Although his family was Austrian (his father was an official of the Imperial Army), Melchior Inchofer was born in Hungary, approximately in 1585. In 1605 he arrived to Rome to study at the German-Hungarian College. On March 26, 1607, he was admitted in the novitiate of the Jesuits in Rome. Thereafter he lived in Italy except for a brief period. In 1617 he was sent to Messina, in Sicily, as professor of mathematics, philosophy and theology. He was a prolific writer, inclined towards polemics. By request of the Senate of the city of Messina, Inchofer published in 1629 a writing entitled A Vindication of the letter of the Blessed Virgin Mary to the people of Messina, arguing in favour of a local tradition that had been declared non authentic by the Holy Office. Inchofer's writing provoked a strong polemic. Inchofer was accused before the Congregation of the Index, and went to Rome in order to defend himself. In 1630 he was already in Rome. He defended his case very successfully, accepted the suggestions he received, and obtained permission to publish a second corrected edition of his book. Since then he remained in Rome (except for a brief interval in Sicily, between 1634 and 1636 approximately), and had numerous collaborations with the Congregation of the Index.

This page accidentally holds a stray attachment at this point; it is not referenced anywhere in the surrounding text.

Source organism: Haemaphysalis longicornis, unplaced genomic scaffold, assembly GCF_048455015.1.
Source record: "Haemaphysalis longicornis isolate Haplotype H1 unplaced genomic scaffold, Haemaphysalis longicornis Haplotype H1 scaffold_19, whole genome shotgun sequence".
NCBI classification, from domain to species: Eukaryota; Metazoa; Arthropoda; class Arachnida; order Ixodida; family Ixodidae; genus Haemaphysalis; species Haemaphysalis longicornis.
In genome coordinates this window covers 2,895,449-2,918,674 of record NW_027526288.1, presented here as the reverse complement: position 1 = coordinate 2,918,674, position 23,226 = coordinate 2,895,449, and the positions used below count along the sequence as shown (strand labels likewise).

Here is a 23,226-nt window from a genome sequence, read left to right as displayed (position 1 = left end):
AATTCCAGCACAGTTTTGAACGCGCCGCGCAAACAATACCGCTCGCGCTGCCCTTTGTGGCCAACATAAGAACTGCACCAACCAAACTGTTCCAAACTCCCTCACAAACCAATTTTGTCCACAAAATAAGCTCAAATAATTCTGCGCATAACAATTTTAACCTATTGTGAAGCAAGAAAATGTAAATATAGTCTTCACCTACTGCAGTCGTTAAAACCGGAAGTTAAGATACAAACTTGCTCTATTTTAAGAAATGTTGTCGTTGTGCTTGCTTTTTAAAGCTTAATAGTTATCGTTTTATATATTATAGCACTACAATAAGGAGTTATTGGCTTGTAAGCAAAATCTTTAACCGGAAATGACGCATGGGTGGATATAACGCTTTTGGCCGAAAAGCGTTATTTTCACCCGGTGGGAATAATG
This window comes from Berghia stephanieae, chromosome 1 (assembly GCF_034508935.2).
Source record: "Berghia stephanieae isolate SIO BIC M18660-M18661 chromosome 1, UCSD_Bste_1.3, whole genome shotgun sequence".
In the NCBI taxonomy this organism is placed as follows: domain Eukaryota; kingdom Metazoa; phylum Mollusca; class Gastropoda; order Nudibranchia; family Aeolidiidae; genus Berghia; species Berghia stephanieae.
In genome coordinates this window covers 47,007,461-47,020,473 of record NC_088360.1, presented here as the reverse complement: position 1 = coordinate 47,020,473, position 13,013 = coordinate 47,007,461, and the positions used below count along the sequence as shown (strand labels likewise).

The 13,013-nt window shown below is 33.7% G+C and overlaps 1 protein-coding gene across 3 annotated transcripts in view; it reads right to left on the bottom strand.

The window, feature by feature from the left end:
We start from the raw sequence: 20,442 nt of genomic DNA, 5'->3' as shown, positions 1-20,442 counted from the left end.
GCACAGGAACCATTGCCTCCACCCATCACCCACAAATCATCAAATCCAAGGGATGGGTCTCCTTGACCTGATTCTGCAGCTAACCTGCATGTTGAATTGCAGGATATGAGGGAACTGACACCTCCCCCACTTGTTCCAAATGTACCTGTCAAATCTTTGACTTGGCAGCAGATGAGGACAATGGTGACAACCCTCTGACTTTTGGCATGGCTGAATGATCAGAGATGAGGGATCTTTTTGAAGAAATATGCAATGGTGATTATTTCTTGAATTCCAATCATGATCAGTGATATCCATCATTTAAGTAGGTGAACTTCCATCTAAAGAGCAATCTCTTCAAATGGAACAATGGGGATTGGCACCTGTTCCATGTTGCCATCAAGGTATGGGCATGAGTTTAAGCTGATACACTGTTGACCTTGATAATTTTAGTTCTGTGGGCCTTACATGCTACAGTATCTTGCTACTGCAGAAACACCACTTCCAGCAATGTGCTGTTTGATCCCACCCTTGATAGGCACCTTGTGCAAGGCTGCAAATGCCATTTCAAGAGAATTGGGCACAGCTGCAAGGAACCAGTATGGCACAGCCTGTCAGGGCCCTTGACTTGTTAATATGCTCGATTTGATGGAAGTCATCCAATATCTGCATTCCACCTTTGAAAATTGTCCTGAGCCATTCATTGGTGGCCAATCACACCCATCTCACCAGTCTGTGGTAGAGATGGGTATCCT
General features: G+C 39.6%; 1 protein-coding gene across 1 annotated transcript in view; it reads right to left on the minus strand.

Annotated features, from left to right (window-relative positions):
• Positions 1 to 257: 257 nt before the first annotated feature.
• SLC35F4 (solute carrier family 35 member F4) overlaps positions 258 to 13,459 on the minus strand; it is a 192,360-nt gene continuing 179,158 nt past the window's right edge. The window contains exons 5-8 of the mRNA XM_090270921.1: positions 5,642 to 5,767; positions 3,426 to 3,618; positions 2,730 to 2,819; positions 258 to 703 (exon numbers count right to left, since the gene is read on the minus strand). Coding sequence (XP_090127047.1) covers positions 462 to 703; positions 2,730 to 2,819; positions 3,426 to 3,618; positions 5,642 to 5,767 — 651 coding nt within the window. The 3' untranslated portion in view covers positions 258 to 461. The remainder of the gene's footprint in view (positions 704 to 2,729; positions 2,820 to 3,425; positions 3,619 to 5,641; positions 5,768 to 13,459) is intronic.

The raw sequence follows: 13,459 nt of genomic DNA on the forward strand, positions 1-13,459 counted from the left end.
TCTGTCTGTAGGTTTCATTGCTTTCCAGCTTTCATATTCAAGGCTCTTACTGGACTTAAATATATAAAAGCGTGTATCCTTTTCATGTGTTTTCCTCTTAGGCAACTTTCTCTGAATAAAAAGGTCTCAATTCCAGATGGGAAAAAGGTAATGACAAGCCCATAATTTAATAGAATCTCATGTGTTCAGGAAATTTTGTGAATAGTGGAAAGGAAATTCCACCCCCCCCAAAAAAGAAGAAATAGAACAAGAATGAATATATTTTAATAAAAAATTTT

Rafael Martínez has established Inchofer's authorship of EE 291 beyond any reasonable doubt, by carefully comparing EE 291 with a number of other documents written by Inchoffer. This is most important in order to determine the date of the document. We can set an inferior limit: EE 291 could not have been written before 1629. This is very important. It completely changes the context in which EE 291 could have been produced and used.

One would tend to place EE 291 around 1624, when The Assayer was published and Galileo heard something about the denunciation. G3, containing the denunciation, would have been produced at that time, and the most natural thing is to suppose that EE 291 was written down immediately afterwards. EE 291 concludes that there is ground for proceeding further in the Holy Office. Then the book would have been passed on to the Holy Office, and the cardinal mentioned by Guiducci in his letter would have asked father Guevara a report, which finally was positive. The cardinal should be Francesco Barberini, who traveled in those dates to Paris as Legate of the Pope, as Guiducci says in his letter. Apparently all data are in order. The denunciation (G3) and the report (EE 291) had no further consequences, and were kept in the Congregation of the Index, where they are today.